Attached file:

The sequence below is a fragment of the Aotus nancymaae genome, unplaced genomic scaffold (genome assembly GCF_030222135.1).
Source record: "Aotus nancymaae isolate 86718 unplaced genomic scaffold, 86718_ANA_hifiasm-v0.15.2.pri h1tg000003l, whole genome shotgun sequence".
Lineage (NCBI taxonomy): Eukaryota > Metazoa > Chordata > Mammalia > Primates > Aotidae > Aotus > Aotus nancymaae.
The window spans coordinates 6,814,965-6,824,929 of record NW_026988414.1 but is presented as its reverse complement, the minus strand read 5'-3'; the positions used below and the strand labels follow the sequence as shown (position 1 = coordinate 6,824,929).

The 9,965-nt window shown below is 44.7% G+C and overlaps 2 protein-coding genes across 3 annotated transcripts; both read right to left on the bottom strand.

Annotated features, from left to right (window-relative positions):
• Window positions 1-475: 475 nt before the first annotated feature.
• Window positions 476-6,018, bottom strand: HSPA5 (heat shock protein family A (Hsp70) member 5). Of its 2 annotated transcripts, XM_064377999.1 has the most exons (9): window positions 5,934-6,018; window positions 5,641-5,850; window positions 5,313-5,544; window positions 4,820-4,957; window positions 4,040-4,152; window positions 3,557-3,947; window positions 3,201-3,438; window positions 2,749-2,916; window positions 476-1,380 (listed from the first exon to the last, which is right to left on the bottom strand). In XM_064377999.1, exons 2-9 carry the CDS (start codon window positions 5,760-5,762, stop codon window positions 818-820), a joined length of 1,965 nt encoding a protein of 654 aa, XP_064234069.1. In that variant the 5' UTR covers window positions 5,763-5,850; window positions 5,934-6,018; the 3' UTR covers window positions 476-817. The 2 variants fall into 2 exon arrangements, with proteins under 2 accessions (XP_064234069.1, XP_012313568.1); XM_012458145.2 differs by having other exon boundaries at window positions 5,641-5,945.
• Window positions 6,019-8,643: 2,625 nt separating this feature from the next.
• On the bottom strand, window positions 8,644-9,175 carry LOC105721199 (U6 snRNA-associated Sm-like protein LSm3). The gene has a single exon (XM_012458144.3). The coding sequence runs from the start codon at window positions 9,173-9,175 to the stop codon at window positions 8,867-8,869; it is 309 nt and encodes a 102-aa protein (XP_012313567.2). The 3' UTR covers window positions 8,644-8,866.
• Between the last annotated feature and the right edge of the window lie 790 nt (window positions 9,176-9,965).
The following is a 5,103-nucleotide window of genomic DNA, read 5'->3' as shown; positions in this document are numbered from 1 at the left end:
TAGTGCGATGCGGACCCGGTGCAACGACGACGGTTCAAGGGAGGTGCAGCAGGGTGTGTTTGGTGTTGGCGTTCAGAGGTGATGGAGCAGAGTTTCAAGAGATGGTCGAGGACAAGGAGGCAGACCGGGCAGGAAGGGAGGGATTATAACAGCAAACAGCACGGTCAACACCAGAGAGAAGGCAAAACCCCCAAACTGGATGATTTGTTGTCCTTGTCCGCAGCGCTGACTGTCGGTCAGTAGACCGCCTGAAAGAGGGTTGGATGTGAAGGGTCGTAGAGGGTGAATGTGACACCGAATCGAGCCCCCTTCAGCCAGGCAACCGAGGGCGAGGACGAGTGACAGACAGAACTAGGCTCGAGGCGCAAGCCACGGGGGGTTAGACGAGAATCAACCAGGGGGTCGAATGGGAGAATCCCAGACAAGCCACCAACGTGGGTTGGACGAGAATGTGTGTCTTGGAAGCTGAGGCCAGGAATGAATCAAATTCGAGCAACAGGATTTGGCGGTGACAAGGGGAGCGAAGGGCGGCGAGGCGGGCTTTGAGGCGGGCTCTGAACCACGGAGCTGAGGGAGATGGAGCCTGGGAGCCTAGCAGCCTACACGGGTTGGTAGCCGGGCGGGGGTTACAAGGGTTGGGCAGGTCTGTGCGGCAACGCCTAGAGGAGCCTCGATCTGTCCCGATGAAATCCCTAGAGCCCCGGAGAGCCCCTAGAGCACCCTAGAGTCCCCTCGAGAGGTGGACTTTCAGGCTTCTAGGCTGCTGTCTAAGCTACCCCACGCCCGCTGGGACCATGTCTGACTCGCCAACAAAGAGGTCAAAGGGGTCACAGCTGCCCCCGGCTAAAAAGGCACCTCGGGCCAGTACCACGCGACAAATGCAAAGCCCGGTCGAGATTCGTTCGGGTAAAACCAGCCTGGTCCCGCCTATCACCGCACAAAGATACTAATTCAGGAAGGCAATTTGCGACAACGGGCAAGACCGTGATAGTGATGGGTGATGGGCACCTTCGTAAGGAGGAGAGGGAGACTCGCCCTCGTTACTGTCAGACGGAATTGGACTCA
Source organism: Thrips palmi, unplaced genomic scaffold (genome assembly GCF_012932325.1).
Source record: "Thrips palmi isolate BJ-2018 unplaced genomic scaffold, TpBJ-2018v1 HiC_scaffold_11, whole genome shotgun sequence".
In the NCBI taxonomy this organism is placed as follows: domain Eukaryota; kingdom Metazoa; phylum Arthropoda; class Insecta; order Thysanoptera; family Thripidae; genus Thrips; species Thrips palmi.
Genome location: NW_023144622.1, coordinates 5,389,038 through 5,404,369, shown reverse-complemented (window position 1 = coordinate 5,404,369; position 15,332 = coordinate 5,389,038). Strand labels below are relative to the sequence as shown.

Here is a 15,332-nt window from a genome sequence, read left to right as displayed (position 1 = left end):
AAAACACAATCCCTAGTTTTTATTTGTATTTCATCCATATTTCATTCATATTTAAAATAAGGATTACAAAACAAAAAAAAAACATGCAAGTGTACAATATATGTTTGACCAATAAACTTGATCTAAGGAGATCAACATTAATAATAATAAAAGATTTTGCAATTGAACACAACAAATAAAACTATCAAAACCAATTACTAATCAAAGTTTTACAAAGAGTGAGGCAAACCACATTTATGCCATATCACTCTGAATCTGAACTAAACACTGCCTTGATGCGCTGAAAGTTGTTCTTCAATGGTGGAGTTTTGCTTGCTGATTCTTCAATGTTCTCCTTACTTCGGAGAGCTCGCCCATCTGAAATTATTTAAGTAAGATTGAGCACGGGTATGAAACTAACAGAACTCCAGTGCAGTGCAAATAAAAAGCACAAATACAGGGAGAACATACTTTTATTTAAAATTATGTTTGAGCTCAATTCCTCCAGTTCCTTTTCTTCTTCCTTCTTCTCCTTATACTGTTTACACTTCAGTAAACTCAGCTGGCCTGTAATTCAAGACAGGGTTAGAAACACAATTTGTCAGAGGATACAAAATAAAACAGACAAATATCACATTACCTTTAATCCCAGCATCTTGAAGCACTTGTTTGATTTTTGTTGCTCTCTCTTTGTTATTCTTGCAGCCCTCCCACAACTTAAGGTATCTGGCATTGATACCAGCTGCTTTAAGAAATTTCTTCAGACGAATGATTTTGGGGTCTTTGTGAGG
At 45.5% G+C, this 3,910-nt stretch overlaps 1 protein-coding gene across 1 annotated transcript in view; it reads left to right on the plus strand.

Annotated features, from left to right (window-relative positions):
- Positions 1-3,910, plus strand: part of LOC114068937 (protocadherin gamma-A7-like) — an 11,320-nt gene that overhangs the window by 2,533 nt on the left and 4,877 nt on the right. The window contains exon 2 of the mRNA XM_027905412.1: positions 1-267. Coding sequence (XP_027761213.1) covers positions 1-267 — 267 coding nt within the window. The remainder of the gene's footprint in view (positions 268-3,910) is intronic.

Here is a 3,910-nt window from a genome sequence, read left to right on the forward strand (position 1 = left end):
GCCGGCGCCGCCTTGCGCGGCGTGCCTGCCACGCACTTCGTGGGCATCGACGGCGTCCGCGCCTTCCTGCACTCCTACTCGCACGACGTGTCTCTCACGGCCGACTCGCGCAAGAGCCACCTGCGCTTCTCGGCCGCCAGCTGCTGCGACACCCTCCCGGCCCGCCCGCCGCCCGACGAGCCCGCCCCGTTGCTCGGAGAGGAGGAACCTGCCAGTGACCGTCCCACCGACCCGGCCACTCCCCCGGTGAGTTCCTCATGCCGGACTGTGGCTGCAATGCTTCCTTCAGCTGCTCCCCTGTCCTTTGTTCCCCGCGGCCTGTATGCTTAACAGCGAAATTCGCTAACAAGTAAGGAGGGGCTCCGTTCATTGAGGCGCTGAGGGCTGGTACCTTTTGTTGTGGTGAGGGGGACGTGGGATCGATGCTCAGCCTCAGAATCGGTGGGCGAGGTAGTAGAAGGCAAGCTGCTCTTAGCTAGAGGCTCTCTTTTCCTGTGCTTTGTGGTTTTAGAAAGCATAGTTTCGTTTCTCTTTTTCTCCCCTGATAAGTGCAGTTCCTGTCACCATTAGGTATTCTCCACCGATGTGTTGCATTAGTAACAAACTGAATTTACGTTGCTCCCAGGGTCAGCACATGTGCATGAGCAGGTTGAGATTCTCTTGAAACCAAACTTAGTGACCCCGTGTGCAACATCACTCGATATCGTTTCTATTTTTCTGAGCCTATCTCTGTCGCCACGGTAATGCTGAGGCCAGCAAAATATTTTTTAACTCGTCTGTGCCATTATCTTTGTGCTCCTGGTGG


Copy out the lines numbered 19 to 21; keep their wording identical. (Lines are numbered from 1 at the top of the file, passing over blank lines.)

AAAACACAATCCCTAGTTTTTATTTGTATTTCATCCATATTTCATTCATATTTAAAATAAGGATTACAAAACAAAAAAAAAACATGCAAGTGTACAATATATGTTTGACCAATAAACTTGATCTAAGGAGATCAACATTAATAATAATAAAAGATTTTGCAATTGAACACAACAAATAAAACTATCAAAACCAATTACTAATCAAAGTTTTACAAAGAGTGAGGCAAACCACATTTATGCCATATCACTCTGAATCTGAACTAAACACTGCCTTGATGCGCTGAAAGTTGTTCTTCAATGGTGGAGTTTTGCTTGCTGATTCTTCAATGTTCTCCTTACTTCGGAGAGCTCGCCCATCTGAAATTATTTAAGTAAGATTGAGCACGGGTATGAAACTAACAGAACTCCAGTGCAGTGCAAATAAAAAGCACAAATACAGGGAGAACATACTTTTATTTAAAATTATGTTTGAGCTCAATTCCTCCAGTTCCTTTTCTTCTTCCTTCTTCTCCTTATACTGTTTACACTTCAGTAAACTCAGCTGGCCTGTAATTCAAGACAGGGTTAGAAACACAATTTGTCAGAGGATACAAAATAAAACAGACAAATATCACATTACCTTTAATCCCAGCATCTTGAAGCACTTGTTTGATTTTTGTTGCTCTCTCTTTGTTATTCTTGCAGCCCTCCCACAACTTAAGGTATCTGGCATTGATACCAGCTGCTTTAAGAAATTTCTTCAGACGAATGATTTTGGGGTCTTTGTGAGG
At 45.5% G+C, this 3,910-nt stretch overlaps 1 protein-coding gene across 1 annotated transcript in view; it reads left to right on the plus strand.

Annotated features, from left to right (window-relative positions):